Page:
Putting grief in the brief… is it time to rethink marketing of Mother’s Day and Father’s Day?

The Farley Family

Since my childhood, there is one day I repeatedly dread more than any other every year and that is Father’s Day. Unanimously billed by brands and marketeers as a joyous day to embrace and illustrated by ads dripping in tear-jerking sentimentality and tugging hard at the heartstrings.

And Mother’s Day is no different – pumping out the same tired, saccharinely-sweet narrative and assuming that everyone’s mother is alive and that they have a good relationship with her.

However, for me these occasions are no cause for celebration but rather a visceral and painful reminder that my loved on isn’t here for me to celebrate with. My father died when I was eleven and whilst the grief ebbs and flows throughout my life, and milestones such as birthdays and anniversaries are always incredibly difficult, Father’s Day is different (and for me, worse) for the simple fact you cannot escape it. Other significant moments can be grieved privately, but on Mother’s Day and Father’s Day it’s impossible to go on any form of social media, pick up a paper, turn on the TV, tune into the radio or walk down the street without being bombarded by messages reminding you of all the ways you can make this special day even more special. And the world of marcomms plays a huge role in this.

So, ahead of Mother’s Day this coming weekend – an occasion I have no doubt creates the same feelings of pain for those who have lost their mothers, who are trying to become mothers or whose relationships have broken down with their mothers – I wanted to reflect on whether the comms industry could be doing more to drive re-appraisal of these occasions.

With research showing a parent of children under 18 dies every 22 minutes, 1 in 5 families are affected by estrangement, and 1 in 6 couples by infertility, surely it’s time to interrogate the one-dimensional way these moments are marketed? For an industry that prides itself on intricately understanding different audiences and their life stages, and targeting them with relevant messaging, I believe we can do better.

During the 18 years I’ve worked agency-side in comms, I can’t recall a single year we haven’t received a brief from our clients about how we capitalise on Mother’s Day or Father’s Day. But the brief is always the same – sell more products, drive more sign ups, paint a rosy picture of how our brand or service will enhance the day.

How refreshing would it be to see an acknowledgement of grief in these briefs? A challenge as to how we could support the many people feeling polarised each year by these occasions would be an inspiring task I know so many people in the industry would love to get the chance to work on. We have seen an increasing trend, particularly among Gen Z, for customers expecting and wanting the brands they buy and interact with to demonstrate a better social conscience and empathy, and a grief-awareness campaign around these moments would certainly stand out for all the right reasons.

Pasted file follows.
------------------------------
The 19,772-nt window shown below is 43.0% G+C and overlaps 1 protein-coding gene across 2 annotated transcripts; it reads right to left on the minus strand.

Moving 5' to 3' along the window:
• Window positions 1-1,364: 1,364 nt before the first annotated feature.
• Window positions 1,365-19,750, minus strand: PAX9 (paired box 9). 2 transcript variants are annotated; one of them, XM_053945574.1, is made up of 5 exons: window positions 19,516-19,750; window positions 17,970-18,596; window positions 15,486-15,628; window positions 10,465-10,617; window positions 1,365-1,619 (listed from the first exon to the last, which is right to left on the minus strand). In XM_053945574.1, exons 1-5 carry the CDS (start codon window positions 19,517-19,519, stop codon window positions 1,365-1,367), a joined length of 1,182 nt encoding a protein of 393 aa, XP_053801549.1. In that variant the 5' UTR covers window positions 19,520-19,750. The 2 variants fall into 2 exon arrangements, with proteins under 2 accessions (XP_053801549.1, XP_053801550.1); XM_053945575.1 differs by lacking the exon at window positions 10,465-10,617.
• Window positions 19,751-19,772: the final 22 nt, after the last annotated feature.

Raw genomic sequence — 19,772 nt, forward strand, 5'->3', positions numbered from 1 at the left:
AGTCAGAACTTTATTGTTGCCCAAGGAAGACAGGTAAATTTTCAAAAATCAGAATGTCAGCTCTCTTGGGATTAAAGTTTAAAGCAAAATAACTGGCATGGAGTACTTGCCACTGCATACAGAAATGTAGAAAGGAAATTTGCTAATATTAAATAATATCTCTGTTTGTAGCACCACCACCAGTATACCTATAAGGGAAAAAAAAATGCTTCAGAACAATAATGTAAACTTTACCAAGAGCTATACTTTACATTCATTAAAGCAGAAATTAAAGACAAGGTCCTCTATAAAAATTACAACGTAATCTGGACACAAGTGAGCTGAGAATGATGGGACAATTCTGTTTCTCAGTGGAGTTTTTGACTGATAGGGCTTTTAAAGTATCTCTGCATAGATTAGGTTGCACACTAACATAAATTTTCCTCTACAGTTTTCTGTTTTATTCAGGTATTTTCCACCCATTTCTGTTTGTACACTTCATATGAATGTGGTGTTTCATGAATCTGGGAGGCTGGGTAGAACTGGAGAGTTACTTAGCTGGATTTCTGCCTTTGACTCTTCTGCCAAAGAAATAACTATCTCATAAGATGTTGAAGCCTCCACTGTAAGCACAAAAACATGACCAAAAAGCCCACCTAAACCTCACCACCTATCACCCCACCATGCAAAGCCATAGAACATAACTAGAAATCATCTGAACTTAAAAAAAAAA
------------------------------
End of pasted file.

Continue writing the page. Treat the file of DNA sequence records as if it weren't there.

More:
Some brands have been taking the first steps in the thoughtful marketing movement. Bloom and Wild spearheaded this in 2019 by offering their customers the chance to opt out of receiving marketing emails about Mother’s Day, recognising the grief it could trigger with those that are bereaved. Major retailers such as Tescos, Boots, Waterstones and Ocado quickly followed suit, prompting a lot of debate as to whether their efforts were a genuine attempt to adopt a more caring approach or a mere marketing ploy.

I certainly welcomed the efforts of the Bloom and Wild initiative and felt their actions really stood out in a world where the grief associated with these moments has traditionally been completely glossed over. But bigger retailers disappointed by simply jumping on the bandwagon with the exact same mechanism, seemingly without much thought or consideration of how they could build and improve on the great groundwork done by Bloom and Wild. Does Tescos offering an email opt-out really make an impact when they still dedicate whole aisles of shelf space to celebrating Mother’s Day in every one of their 4,000 stores across the country? Feels a bit tokenistic to me.

A google search of ‘Mother’s Day bereavement’ shines a spotlight on the lack of brand presence in this space, with very little on offer besides a range of bereavement cards from card retailer Thortful. However, national and consumer media outlets are writing about this with everyone from The Guardian, ITV, Vogue, HELLO!, The Huffington Post, Good Housekeeping and Harpers Bazaar giving grief advice for coping with these celebratory days to their readers. So, if the media are already engaged, it feels like this opportunity is ripe for the picking (getting the media on side is half the battle in PR, right?)

And whilst there’s nothing better than creating campaigns that spread joy or make people laugh, one that might stop people crying or aid with their grief feels pretty compelling too. I’m not saying these occasions shouldn’t be celebrated, as I understand the huge importance and significance of them to those who want to mark their love and gratitude for their parents (my Mum certainly wouldn’t be happy if I were to denounce her day!). But, as we make more advances towards fostering a society of inclusivity, I think they could be viewed as an opportunity to both celebrate and grieve. I believe there’s room for both types of campaigns in the comms world and to see a brand taking the next steps beyond an opt-out email would be powerful and progressive.

Caroline Farley, Managing Director at Fever. 

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